Edited by John R. McIntyre, Silvester Ivanaj and Vera Ivanaj
Chapter 10: Assessing the Sustainable Development Commitment of European MNEs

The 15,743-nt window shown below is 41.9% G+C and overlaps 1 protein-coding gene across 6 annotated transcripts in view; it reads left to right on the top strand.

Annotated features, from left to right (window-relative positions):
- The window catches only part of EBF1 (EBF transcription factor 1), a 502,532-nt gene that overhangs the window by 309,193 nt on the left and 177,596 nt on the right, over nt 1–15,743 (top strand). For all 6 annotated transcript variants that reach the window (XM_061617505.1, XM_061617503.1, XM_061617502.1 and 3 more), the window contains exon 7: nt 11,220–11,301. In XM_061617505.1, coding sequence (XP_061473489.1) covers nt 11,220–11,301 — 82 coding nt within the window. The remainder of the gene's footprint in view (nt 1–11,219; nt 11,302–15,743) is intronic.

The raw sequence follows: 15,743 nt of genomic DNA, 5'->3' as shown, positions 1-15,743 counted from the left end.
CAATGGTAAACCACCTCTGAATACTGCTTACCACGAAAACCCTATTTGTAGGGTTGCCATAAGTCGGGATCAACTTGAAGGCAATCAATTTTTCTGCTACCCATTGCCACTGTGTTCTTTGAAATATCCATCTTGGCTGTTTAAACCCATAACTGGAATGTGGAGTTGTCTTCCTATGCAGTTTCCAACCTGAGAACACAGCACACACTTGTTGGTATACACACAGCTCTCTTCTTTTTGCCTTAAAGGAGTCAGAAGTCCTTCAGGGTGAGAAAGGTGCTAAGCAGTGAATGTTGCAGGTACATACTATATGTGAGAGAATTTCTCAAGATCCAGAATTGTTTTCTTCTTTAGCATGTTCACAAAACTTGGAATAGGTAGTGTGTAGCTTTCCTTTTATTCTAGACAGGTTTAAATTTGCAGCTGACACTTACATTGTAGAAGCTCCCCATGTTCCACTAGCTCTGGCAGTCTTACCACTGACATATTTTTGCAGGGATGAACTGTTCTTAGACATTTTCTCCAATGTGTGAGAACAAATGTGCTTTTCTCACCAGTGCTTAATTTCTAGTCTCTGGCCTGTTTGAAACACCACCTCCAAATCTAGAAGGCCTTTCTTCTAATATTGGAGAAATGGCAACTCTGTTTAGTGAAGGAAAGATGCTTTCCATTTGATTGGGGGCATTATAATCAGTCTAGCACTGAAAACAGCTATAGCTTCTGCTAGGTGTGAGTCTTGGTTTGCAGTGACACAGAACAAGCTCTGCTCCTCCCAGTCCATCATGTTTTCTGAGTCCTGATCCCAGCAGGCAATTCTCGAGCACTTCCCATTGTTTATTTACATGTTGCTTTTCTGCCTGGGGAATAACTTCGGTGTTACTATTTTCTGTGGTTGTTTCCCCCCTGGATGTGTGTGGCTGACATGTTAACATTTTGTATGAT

10. Assessing the sustainable development commitment of European MNEs Silvester Ivanaj, Jacky Koehl, Sandrine Peney and E. Günter Schumacher 1. INTRODUCTION It is quite common in the fields of sociology and cultural anthropology to describe and analyze what is considered as ‘moral’ or ‘immoral’ by social groups or societies, and what concrete consequences morals imply in different cultures. Researchers in ethics, however, normally prefer to integrate a normative element in their arguments. This can be done via the substantiation of norms and values (‘moral philosophy’) or by applying selected1 norms/values to a certain field (‘applied philosophy’, ‘applied ethics’). As a result, we find explicit value judgments linked to the scientific analysis, satisfying the demand of many people in these fields for rationally based advice for ‘right behavior’. All the same, we can sometimes observe in the field of ethics researchers who work without integrating a normative perspective and without establishing value judgments. Proceeding like the above-mentioned sociologists or cultural anthropologists, these researchers nevertheless feel linked to the discipline of ethics. Such an approach of ethics can be designated as ‘descriptive ethics’. This designation is not very common in Anglophone cultures nor in Francophone countries, but it is well established in the German-speaking academic world (Rich, 1984; Stückelberger, 2002). It is from this point of view of a ‘descriptive ethics’ that we tried to look at the commitment of multinational enterprises (MNEs) to sustainable development. The choice of this ethical perspective offers two advantages. On the one hand, it...
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